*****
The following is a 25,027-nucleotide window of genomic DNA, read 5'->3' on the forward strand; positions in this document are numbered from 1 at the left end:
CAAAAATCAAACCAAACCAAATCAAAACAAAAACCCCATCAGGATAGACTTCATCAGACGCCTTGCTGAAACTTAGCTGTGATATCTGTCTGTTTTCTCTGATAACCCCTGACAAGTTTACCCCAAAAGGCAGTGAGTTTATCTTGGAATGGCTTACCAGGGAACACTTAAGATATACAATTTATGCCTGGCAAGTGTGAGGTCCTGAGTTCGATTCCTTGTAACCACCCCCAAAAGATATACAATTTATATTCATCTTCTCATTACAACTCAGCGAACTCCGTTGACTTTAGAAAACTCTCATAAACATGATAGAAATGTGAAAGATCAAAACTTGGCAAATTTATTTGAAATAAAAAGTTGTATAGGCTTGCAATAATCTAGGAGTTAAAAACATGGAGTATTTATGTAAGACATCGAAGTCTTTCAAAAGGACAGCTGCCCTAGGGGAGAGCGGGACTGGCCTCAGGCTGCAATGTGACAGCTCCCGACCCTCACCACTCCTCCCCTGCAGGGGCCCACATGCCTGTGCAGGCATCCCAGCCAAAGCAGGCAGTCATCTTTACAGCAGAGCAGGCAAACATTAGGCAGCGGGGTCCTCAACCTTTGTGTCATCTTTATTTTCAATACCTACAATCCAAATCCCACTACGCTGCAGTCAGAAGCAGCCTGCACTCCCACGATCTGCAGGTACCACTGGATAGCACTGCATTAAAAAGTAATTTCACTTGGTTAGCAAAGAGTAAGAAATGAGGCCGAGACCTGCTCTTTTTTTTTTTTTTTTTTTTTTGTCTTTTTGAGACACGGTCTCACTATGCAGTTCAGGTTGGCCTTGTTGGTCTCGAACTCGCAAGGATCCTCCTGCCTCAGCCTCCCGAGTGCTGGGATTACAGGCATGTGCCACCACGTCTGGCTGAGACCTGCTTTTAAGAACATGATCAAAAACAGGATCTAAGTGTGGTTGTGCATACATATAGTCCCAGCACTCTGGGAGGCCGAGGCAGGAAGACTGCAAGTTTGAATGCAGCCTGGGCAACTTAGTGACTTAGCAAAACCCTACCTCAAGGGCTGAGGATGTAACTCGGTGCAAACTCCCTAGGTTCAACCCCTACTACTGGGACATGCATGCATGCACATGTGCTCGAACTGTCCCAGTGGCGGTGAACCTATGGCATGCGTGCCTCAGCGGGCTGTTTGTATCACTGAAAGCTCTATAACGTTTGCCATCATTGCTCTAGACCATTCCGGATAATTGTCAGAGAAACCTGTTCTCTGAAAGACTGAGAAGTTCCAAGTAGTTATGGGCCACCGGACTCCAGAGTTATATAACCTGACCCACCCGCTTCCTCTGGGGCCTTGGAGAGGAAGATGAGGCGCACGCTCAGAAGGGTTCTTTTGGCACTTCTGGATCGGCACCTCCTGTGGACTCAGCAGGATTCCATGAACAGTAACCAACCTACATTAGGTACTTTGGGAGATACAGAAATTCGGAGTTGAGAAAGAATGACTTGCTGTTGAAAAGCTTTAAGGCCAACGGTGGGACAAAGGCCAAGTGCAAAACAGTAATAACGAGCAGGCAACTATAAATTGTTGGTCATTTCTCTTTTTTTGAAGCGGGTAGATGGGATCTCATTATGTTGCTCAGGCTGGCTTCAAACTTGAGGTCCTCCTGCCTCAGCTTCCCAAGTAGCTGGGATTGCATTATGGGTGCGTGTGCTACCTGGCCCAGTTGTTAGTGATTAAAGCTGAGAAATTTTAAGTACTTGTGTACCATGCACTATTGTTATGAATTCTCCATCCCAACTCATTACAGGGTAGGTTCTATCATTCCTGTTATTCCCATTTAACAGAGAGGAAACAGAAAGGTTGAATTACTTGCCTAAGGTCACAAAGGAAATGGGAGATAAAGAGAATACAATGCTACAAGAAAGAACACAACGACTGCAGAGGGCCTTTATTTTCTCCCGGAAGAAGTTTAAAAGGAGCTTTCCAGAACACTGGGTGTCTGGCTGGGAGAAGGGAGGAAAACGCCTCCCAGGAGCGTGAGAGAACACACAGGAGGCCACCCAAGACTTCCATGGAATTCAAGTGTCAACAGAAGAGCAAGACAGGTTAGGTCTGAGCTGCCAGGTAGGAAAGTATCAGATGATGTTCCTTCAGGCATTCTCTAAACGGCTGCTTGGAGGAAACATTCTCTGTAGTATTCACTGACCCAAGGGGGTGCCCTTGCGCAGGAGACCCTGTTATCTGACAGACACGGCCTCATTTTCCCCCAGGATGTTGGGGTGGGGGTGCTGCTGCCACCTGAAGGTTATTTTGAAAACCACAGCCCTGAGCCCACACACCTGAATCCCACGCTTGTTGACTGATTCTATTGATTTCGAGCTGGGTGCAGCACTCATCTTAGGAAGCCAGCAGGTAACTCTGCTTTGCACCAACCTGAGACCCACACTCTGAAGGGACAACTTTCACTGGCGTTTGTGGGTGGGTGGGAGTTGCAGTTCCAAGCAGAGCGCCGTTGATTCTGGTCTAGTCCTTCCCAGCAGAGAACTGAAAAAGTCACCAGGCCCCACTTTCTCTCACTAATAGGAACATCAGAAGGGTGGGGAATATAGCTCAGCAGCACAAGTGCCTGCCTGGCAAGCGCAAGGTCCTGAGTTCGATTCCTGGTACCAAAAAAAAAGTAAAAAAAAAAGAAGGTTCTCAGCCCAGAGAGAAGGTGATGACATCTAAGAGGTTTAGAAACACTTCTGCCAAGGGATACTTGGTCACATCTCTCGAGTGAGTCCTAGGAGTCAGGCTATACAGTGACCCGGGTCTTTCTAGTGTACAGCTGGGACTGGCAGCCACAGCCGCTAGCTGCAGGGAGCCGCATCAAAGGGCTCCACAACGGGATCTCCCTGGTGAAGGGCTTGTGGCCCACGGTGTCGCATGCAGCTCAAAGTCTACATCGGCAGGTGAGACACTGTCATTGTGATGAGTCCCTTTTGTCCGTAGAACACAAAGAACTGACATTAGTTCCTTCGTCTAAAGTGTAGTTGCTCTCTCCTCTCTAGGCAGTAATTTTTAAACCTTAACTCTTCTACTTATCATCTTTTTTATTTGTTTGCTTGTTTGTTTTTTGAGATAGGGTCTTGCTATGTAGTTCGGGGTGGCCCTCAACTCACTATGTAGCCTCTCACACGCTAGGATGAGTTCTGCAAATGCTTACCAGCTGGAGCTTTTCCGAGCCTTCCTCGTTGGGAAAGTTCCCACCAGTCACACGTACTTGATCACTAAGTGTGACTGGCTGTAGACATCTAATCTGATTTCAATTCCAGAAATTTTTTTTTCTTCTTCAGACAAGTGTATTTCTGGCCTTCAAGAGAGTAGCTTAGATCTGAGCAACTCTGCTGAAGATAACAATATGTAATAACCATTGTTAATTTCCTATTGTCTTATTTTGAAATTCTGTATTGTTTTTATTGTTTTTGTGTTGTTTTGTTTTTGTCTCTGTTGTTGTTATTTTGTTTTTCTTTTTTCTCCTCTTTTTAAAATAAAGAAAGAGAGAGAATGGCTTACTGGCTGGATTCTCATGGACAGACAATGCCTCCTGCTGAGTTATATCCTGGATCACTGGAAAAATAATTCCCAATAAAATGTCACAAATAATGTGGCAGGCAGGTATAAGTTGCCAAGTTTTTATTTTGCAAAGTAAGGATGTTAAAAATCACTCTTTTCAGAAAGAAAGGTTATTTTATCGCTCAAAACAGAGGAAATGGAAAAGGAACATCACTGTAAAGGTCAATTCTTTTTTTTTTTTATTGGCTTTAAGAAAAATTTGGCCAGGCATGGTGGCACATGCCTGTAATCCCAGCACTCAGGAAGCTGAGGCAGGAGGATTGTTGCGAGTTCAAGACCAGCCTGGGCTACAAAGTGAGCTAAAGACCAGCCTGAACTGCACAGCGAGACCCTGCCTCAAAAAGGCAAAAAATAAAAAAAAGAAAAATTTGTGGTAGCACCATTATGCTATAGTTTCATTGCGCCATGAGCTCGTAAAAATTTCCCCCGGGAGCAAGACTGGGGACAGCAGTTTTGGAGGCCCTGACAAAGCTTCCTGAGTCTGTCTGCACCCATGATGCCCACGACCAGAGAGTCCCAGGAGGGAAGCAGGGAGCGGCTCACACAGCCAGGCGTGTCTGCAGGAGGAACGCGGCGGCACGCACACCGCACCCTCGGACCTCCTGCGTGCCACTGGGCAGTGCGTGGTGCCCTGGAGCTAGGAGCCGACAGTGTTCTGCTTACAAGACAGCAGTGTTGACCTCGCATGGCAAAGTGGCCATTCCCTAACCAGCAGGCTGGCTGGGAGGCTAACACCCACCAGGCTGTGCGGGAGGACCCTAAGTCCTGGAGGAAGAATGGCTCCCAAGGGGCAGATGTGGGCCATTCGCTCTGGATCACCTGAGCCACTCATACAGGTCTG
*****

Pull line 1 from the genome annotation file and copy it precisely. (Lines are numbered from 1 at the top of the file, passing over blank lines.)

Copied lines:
The following is a 25,027-nucleotide window of genomic DNA, read 5'->3' on the forward strand; positions in this document are numbered from 1 at the left end: